"GM’s New Plans To Challenge Tesla’s Electric Battery Dominance"
General Motors plans to challenge Tesla’s share of the electric vehicle innovation marketplace by doing two things: making a better battery, and putting it in a long-range electric car that’s affordable.
GM announced this week that it’s developing a car that can go 200 miles on a single charge — the same distance that Tesla’s Model S can. But the GM version will cost about $30,000, less than half the $71,000 sticker price of the Model S.
The company is also aiming to do an overhaul of the electric car battery. As Quartz explains, Tesla’s Model S uses Panasonic batteries made of nickel, cobalt and aluminum. GM wants to use a lithium-ion battery made of nickel, cobalt and manganese — a chemical mix that scientists think could create a cheaper and more powerful lithium-ion battery, but that right now has some flaws that GM hopes can be fixed.
Right now, GM sells two battery-powered cars: the Chevy Volt, a plug-in hybrid which costs $35,000 and can go 38 miles on a charge before its gas-powered generator takes over, and the Chevy Spark, an all-electric car that can go 82 miles on a charge and costs $26,685 (both costs are before the $7,500 tax credit that electric car buyers are eligible for in the U.S.). GM is also focusing on making its current cars cheaper — the company has said the next generation of the Volt will cost $7,000 to $10,000 less than the current version.
Tom Libby, lead North American analyst for the Polk automotive research firm, told USA Today that an affordable, all-electric car that goes 200 miles on a single charge would go a long way in enticing more Americans to buy electric cars. Cost and range anxiety are two of the top reasons Americans don’t buy electric cars — today, all-electric cars make up only 0.3 percent of U.S. sales. So far, Tesla’s Model S has helped eliminate range anxiety, but its luxury pricing is still prohibitive.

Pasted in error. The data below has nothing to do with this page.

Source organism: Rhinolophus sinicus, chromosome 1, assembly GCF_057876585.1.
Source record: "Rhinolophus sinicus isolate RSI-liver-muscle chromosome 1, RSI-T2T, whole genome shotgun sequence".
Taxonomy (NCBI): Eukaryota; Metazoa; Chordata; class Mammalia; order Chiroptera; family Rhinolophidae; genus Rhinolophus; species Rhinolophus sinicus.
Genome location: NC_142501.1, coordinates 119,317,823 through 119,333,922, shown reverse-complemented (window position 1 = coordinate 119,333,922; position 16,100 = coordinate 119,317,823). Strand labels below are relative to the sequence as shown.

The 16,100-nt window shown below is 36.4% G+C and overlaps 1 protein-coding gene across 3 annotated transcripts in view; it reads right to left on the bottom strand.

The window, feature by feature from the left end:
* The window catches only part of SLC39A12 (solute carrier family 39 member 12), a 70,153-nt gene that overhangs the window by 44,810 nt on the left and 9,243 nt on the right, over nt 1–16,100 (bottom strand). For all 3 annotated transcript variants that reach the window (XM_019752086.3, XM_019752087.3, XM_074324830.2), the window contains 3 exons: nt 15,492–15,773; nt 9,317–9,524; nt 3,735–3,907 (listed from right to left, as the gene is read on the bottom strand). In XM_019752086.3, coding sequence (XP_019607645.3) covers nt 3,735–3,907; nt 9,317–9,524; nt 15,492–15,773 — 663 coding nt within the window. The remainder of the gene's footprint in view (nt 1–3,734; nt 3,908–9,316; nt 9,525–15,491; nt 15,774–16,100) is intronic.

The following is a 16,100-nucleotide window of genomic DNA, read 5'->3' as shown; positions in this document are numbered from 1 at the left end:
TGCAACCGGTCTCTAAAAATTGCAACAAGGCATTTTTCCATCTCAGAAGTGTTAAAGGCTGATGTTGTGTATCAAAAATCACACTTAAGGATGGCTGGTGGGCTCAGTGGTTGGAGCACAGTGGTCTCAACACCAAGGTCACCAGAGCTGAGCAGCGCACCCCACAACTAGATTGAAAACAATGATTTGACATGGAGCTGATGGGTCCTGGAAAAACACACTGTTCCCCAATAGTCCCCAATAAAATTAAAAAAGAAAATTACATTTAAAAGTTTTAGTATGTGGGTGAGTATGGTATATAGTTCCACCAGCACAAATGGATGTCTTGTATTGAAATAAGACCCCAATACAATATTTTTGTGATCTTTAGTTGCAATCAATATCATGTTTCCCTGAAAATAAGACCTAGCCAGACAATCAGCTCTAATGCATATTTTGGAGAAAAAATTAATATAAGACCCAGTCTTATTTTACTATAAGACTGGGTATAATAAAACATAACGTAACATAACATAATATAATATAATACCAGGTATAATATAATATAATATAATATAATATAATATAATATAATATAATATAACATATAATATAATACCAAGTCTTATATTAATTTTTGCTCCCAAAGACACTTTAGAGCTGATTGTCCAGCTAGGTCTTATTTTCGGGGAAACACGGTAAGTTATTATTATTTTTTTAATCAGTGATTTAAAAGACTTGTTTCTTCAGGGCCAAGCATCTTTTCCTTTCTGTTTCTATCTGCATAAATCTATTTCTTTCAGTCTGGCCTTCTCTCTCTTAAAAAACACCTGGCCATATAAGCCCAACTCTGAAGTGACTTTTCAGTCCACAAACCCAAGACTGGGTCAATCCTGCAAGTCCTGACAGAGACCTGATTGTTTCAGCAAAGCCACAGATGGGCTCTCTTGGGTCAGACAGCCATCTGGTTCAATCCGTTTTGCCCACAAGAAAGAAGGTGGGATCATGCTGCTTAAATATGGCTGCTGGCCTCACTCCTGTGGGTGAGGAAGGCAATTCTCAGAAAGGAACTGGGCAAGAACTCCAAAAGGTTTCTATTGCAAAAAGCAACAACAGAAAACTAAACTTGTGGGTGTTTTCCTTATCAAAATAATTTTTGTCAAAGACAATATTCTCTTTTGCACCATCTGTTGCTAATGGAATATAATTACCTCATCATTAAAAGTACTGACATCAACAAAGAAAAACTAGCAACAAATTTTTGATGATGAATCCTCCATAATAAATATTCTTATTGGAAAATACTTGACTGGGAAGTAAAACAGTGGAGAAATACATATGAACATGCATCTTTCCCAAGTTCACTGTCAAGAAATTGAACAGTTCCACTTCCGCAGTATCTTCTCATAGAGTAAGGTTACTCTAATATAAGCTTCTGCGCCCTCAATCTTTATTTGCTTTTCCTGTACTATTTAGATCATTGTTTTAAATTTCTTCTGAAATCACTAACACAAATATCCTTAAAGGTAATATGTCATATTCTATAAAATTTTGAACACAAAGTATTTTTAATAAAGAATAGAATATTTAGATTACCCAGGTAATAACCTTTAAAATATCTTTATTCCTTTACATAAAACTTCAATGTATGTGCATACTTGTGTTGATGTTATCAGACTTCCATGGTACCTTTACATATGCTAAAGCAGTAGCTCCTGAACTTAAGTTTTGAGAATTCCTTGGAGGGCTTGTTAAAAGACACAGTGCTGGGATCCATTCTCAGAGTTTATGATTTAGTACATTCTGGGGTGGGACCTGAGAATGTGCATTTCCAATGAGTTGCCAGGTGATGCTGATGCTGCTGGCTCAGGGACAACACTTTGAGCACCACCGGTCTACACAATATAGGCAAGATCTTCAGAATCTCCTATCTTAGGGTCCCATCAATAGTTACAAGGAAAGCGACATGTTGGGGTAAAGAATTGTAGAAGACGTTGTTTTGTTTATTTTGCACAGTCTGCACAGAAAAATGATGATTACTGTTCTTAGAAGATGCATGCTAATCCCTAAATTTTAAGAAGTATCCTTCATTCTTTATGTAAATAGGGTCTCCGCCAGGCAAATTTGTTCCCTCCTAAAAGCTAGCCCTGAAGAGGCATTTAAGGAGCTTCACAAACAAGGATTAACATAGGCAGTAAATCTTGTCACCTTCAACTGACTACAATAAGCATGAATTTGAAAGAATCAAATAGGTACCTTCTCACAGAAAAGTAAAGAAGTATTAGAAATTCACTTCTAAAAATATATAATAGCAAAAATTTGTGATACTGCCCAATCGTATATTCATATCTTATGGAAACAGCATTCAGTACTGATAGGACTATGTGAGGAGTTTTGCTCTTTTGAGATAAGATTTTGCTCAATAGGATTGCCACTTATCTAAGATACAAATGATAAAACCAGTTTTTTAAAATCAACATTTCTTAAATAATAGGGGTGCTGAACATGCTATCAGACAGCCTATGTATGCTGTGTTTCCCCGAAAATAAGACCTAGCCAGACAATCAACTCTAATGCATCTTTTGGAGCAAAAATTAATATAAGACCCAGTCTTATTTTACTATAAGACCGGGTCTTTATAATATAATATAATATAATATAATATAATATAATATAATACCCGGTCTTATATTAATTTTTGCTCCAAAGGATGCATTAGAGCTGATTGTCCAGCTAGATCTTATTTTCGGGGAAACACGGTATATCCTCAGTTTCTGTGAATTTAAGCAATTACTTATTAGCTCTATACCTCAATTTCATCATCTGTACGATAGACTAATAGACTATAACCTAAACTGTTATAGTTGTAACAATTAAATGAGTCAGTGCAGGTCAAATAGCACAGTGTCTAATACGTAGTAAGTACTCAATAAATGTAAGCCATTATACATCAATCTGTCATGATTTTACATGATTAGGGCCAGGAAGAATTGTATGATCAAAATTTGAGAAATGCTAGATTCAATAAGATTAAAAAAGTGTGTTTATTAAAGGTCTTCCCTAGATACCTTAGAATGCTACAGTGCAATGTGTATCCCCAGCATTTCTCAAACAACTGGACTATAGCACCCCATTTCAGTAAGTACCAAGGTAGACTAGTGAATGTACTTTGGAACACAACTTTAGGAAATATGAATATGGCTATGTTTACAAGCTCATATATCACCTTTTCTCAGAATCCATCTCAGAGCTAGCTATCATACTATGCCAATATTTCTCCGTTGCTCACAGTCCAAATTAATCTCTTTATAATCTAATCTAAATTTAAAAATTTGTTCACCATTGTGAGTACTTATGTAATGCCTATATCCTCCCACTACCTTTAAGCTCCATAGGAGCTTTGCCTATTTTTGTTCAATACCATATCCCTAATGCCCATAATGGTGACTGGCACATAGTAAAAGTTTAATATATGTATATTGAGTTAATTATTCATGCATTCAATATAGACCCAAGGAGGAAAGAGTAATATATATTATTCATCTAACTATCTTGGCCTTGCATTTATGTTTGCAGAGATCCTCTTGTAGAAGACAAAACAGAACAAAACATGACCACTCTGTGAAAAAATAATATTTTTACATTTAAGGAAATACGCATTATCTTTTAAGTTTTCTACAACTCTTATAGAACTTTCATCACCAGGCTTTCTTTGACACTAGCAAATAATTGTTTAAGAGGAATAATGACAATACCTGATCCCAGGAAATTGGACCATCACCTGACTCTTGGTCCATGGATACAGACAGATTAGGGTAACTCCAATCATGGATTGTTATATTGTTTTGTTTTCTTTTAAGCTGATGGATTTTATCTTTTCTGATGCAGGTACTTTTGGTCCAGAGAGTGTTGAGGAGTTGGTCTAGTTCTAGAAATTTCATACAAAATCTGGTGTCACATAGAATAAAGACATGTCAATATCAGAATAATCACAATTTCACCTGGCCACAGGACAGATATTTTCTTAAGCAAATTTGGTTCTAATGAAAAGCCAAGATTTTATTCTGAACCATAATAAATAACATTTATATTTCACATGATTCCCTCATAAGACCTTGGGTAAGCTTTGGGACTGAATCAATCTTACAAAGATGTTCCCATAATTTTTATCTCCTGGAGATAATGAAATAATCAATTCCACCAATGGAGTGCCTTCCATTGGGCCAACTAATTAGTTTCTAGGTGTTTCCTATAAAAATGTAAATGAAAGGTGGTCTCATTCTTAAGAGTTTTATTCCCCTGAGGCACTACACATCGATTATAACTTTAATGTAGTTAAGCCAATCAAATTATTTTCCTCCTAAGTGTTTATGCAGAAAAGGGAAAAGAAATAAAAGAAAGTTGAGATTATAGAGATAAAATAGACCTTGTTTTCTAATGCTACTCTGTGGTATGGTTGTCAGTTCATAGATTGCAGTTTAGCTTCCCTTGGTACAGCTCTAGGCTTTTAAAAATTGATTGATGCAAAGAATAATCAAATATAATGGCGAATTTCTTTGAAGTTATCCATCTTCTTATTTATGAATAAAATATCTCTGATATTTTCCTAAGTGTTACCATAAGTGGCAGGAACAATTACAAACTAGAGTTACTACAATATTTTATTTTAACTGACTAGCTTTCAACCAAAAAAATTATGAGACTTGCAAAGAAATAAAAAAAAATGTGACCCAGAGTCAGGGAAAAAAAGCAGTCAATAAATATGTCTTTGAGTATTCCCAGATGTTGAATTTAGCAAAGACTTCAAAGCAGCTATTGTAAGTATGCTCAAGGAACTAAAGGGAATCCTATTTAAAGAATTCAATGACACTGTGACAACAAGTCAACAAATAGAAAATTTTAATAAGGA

“Their pricing is up there for a real unique customer,” Doug Parks, Vice President of GM’s Global Product Development, said of Tesla. “The real trick will be who can do a 200-mile car for more of the price range I’m talking about. We’re all in races to do that.”
For its part, Tesla has also discussed plans to release an affordable, long-range model within the next few years. And GM and Tesla aren’t the only car companies attempting to revolutionize the electric and hybrid market. In July, BMW announced its first electric vehicle, the $41,350 BMW i3, which can go 80 to 100 miles on a single charge and can be bundled with access to a BMW sport utility vehicle for several weeks out of the year. That way, a customer can buy the electric i3 for day-to-day driving, and get access to the conventional SUV for family vacations and road trips. It also comes with a smart phone app which displays information about the car’s charge level, battery condition and location.